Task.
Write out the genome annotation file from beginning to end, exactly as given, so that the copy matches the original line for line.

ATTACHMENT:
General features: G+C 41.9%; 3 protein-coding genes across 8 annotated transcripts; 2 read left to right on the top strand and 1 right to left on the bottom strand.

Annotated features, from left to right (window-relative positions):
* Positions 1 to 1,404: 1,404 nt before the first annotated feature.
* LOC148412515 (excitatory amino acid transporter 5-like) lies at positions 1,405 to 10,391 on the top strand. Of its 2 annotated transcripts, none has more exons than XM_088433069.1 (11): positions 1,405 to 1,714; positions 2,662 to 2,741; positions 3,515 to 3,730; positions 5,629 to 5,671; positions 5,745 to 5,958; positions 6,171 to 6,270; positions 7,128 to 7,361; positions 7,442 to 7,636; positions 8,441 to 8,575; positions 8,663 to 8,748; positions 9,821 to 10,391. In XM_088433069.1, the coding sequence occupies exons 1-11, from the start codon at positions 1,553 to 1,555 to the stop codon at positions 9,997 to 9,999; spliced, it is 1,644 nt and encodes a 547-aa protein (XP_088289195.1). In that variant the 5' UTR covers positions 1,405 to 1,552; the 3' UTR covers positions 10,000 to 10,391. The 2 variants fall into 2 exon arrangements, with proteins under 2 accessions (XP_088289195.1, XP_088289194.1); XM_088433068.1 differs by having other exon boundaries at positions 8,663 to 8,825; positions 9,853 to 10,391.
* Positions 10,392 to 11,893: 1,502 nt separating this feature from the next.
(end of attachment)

General features: G+C 41.9%; 3 protein-coding genes across 8 annotated transcripts; 2 read left to right on the top strand and 1 right to left on the bottom strand.

Annotated features, from left to right (window-relative positions):
* Positions 1 to 1,404: 1,404 nt before the first annotated feature.
* LOC148412515 (excitatory amino acid transporter 5-like) lies at positions 1,405 to 10,391 on the top strand. Of its 2 annotated transcripts, none has more exons than XM_088433069.1 (11): positions 1,405 to 1,714; positions 2,662 to 2,741; positions 3,515 to 3,730; positions 5,629 to 5,671; positions 5,745 to 5,958; positions 6,171 to 6,270; positions 7,128 to 7,361; positions 7,442 to 7,636; positions 8,441 to 8,575; positions 8,663 to 8,748; positions 9,821 to 10,391. In XM_088433069.1, the coding sequence occupies exons 1-11, from the start codon at positions 1,553 to 1,555 to the stop codon at positions 9,997 to 9,999; spliced, it is 1,644 nt and encodes a 547-aa protein (XP_088289195.1). In that variant the 5' UTR covers positions 1,405 to 1,552; the 3' UTR covers positions 10,000 to 10,391. The 2 variants fall into 2 exon arrangements, with proteins under 2 accessions (XP_088289195.1, XP_088289194.1); XM_088433068.1 differs by having other exon boundaries at positions 8,663 to 8,825; positions 9,853 to 10,391.
* Positions 10,392 to 11,893: 1,502 nt separating this feature from the next.